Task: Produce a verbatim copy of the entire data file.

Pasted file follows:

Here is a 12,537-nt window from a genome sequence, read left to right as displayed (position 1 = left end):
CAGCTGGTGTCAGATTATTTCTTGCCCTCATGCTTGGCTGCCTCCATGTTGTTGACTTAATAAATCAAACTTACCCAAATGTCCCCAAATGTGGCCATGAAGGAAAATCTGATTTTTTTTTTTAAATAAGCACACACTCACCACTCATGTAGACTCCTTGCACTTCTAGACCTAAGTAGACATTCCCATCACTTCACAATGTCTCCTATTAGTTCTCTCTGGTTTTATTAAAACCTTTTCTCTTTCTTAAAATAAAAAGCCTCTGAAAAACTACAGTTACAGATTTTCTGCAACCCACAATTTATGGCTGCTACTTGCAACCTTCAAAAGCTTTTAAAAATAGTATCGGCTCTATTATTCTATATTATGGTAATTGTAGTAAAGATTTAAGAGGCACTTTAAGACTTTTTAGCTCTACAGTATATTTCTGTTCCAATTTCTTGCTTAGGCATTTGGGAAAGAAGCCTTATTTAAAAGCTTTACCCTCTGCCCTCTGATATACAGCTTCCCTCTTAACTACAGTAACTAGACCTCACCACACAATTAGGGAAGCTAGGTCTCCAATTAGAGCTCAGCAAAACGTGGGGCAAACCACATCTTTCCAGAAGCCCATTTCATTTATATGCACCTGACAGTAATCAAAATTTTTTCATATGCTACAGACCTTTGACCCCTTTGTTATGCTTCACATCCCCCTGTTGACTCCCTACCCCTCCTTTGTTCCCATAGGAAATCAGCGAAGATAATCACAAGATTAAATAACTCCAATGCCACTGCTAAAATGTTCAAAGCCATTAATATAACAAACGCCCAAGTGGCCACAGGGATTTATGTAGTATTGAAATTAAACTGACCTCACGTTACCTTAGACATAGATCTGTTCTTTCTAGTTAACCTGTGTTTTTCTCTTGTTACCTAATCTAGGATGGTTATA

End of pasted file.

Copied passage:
Here is a 12,537-nt window from a genome sequence, read left to right as displayed (position 1 = left end):
CAGCTGGTGTCAGATTATTTCTTGCCCTCATGCTTGGCTGCCTCCATGTTGTTGACTTAATAAATCAAACTTACCCAAATGTCCCCAAATGTGGCCATGAAGGAAAATCTGATTTTTTTTTTTAAATAAGCACACACTCACCACTCATGTAGACTCCTTGCACTTCTAGACCTAAGTAGACATTCCCATCACTTCACAATGTCTCCTATTAGTTCTCTCTGGTTTTATTAAAACCTTTTCTCTTTCTTAAAATAAAAAGCCTCTGAAAAACTACAGTTACAGATTTTCTGCAACCCACAATTTATGGCTGCTACTTGCAACCTTCAAAAGCTTTTAAAAATAGTATCGGCTCTATTATTCTATATTATGGTAATTGTAGTAAAGATTTAAGAGGCACTTTAAGACTTTTTAGCTCTACAGTATATTTCTGTTCCAATTTCTTGCTTAGGCATTTGGGAAAGAAGCCTTATTTAAAAGCTTTACCCTCTGCCCTCTGATATACAGCTTCCCTCTTAACTACAGTAACTAGACCTCACCACACAATTAGGGAAGCTAGGTCTCCAATTAGAGCTCAGCAAAACGTGGGGCAAACCACATCTTTCCAGAAGCCCATTTCATTTATATGCACCTGACAGTAATCAAAATTTTTTCATATGCTACAGACCTTTGACCCCTTTGTTATGCTTCACATCCCCCTGTTGACTCCCTACCCCTCCTTTGTTCCCATAGGAAATCAGCGAAGATAATCACAAGATTAAATAACTCCAATGCCACTGCTAAAATGTTCAAAGCCATTAATATAACAAACGCCCAAGTGGCCACAGGGATTTATGTAGTATTGAAATTAAACTGACCTCACGTTACCTTAGACATAGATCTGTTCTTTCTAGTTAACCTGTGTTTTTCTCTTGTTACCTAATCTAGGATGGTTATA